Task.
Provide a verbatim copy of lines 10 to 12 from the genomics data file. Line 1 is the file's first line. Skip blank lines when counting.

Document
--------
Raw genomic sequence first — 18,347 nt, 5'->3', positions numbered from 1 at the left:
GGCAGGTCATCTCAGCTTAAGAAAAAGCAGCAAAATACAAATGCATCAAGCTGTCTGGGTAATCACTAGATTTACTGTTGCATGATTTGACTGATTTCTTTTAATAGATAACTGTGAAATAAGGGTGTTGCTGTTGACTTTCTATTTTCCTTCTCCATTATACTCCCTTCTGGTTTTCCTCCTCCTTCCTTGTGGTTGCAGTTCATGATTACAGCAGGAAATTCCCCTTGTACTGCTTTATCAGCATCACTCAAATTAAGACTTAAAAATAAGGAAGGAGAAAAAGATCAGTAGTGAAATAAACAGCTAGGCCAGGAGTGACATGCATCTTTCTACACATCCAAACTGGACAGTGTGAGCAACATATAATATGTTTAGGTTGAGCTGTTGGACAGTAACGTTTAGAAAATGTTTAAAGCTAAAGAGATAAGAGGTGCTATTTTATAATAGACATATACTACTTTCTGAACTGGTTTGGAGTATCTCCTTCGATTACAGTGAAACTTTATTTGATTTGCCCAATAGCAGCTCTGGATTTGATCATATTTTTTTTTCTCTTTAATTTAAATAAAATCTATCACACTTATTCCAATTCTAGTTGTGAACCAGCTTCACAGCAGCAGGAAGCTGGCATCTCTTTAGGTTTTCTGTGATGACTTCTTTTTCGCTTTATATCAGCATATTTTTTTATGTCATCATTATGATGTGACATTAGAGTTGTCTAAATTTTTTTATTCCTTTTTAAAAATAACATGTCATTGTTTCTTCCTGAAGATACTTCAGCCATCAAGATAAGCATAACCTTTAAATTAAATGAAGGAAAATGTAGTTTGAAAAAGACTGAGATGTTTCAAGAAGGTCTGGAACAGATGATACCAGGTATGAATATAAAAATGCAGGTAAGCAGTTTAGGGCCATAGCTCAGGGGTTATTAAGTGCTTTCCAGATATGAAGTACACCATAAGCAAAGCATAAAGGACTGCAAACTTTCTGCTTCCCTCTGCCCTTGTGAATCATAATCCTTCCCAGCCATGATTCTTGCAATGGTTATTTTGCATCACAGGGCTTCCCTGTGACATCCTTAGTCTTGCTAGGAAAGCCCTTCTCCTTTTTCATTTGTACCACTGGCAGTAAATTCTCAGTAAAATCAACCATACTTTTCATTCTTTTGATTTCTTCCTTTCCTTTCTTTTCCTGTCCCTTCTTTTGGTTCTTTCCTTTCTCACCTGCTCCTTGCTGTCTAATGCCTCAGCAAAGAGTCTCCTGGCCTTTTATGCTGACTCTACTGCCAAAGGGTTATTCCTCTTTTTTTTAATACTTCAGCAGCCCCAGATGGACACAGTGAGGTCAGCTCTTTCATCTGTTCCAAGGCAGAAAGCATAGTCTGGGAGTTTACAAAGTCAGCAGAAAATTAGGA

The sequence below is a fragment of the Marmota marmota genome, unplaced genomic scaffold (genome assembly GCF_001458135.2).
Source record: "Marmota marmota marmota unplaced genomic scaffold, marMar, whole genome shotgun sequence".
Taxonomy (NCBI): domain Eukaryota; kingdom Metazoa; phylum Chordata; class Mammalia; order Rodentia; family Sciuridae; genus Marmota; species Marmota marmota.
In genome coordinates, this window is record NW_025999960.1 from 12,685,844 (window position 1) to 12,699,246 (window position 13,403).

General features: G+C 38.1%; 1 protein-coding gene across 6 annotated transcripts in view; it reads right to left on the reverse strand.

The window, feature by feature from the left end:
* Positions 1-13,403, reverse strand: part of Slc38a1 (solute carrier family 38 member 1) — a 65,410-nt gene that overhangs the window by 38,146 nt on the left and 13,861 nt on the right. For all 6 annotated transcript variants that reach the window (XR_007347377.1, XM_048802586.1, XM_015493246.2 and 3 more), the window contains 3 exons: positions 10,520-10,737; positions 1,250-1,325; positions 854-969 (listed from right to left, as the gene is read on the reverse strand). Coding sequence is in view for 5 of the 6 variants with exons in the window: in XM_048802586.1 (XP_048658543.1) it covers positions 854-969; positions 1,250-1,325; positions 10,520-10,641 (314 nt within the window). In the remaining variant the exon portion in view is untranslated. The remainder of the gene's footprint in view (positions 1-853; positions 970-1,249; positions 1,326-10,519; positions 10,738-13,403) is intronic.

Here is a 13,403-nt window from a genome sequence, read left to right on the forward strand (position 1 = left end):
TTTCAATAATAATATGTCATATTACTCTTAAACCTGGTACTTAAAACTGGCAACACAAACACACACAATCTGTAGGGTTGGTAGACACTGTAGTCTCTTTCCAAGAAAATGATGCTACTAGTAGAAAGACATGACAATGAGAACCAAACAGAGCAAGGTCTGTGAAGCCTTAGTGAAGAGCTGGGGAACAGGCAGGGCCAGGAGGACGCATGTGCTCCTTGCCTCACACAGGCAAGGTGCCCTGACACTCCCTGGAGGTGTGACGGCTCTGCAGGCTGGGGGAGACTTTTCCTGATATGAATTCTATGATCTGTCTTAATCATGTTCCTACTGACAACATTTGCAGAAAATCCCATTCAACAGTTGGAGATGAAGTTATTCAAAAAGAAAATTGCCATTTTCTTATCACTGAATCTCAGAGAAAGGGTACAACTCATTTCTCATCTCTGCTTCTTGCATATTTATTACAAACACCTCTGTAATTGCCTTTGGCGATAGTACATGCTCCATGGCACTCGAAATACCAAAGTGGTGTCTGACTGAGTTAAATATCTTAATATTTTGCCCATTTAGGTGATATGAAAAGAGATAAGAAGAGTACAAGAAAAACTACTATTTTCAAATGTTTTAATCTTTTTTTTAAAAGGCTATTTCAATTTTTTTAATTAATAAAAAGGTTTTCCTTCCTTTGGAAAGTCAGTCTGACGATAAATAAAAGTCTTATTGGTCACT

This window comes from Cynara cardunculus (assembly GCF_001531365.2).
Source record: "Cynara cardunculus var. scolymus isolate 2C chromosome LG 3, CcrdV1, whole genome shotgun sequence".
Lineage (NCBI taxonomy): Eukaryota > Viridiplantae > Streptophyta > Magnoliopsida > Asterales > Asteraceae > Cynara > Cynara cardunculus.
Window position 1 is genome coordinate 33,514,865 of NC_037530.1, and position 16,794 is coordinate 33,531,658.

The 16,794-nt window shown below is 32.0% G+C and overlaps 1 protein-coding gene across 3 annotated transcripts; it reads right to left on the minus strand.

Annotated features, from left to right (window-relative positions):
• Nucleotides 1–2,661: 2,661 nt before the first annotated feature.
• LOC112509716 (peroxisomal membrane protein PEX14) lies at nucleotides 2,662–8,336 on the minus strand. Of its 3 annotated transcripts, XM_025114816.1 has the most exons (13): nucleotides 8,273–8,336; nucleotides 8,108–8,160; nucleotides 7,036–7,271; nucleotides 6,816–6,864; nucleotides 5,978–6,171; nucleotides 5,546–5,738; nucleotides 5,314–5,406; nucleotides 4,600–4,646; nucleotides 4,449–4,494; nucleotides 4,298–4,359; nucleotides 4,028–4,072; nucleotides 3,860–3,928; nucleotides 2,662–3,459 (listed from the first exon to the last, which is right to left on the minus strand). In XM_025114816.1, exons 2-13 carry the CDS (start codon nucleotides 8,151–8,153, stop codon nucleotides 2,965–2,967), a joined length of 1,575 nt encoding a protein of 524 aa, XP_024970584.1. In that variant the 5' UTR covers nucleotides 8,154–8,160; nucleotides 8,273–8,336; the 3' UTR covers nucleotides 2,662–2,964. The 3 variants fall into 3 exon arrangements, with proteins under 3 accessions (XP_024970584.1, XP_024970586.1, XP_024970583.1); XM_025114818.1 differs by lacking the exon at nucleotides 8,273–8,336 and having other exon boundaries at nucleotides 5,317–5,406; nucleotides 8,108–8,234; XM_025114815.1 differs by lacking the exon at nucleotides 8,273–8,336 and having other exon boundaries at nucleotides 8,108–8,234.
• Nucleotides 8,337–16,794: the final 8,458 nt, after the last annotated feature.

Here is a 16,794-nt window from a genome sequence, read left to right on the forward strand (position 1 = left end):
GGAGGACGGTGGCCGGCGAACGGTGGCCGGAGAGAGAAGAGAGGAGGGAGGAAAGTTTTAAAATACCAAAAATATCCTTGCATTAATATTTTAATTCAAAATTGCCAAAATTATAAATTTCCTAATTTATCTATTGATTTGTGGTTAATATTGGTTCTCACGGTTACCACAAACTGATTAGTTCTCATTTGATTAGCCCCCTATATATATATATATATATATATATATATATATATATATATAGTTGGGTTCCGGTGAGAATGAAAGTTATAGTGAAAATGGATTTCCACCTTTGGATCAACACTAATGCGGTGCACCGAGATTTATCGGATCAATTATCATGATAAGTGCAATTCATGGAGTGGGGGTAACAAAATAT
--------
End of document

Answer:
Here is a 13,403-nt window from a genome sequence, read left to right on the forward strand (position 1 = left end):
TTTCAATAATAATATGTCATATTACTCTTAAACCTGGTACTTAAAACTGGCAACACAAACACACACAATCTGTAGGGTTGGTAGACACTGTAGTCTCTTTCCAAGAAAATGATGCTACTAGTAGAAAGACATGACAATGAGAACCAAACAGAGCAAGGTCTGTGAAGCCTTAGTGAAGAGCTGGGGAACAGGCAGGGCCAGGAGGACGCATGTGCTCCTTGCCTCACACAGGCAAGGTGCCCTGACACTCCCTGGAGGTGTGACGGCTCTGCAGGCTGGGGGAGACTTTTCCTGATATGAATTCTATGATCTGTCTTAATCATGTTCCTACTGACAACATTTGCAGAAAATCCCATTCAACAGTTGGAGATGAAGTTATTCAAAAAGAAAATTGCCATTTTCTTATCACTGAATCTCAGAGAAAGGGTACAACTCATTTCTCATCTCTGCTTCTTGCATATTTATTACAAACACCTCTGTAATTGCCTTTGGCGATAGTACATGCTCCATGGCACTCGAAATACCAAAGTGGTGTCTGACTGAGTTAAATATCTTAATATTTTGCCCATTTAGGTGATATGAAAAGAGATAAGAAGAGTACAAGAAAAACTACTATTTTCAAATGTTTTAATCTTTTTTTTAAAAGGCTATTTCAATTTTTTTAATTAATAAAAAGGTTTTCCTTCCTTTGGAAAGTCAGTCTGACGATAAATAAAAGTCTTATTGGTCACT

This window comes from Cynara cardunculus (assembly GCF_001531365.2).